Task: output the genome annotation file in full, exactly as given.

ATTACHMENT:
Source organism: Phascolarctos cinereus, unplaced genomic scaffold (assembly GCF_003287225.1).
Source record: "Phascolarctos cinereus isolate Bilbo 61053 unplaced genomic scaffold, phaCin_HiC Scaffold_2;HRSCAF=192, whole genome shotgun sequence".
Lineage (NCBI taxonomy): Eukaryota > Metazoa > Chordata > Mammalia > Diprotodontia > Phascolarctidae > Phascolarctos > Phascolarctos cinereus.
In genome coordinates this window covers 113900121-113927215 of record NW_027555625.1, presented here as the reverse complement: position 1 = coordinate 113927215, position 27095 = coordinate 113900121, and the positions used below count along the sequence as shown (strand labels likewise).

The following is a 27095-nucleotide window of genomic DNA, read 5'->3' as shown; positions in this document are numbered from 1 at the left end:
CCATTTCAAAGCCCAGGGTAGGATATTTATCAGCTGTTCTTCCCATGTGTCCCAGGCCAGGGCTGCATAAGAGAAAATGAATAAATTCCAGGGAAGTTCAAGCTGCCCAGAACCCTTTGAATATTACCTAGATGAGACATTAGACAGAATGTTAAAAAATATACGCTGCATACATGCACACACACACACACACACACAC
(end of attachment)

Source organism: Phascolarctos cinereus, unplaced genomic scaffold (assembly GCF_003287225.1).
Source record: "Phascolarctos cinereus isolate Bilbo 61053 unplaced genomic scaffold, phaCin_HiC Scaffold_2;HRSCAF=192, whole genome shotgun sequence".
Lineage (NCBI taxonomy): Eukaryota > Metazoa > Chordata > Mammalia > Diprotodontia > Phascolarctidae > Phascolarctos > Phascolarctos cinereus.
In genome coordinates this window covers 113900121-113927215 of record NW_027555625.1, presented here as the reverse complement: position 1 = coordinate 113927215, position 27095 = coordinate 113900121, and the positions used below count along the sequence as shown (strand labels likewise).

The following is a 27095-nucleotide window of genomic DNA, read 5'->3' as shown; positions in this document are numbered from 1 at the left end:
CCATTTCAAAGCCCAGGGTAGGATATTTATCAGCTGTTCTTCCCATGTGTCCCAGGCCAGGGCTGCATAAGAGAAAATGAATAAATTCCAGGGAAGTTCAAGCTGCCCAGAACCCTTTGAATATTACCTAGATGAGACATTAGACAGAATGTTAAAAAATATACGCTGCATACATGCACACACACACACACACACACAC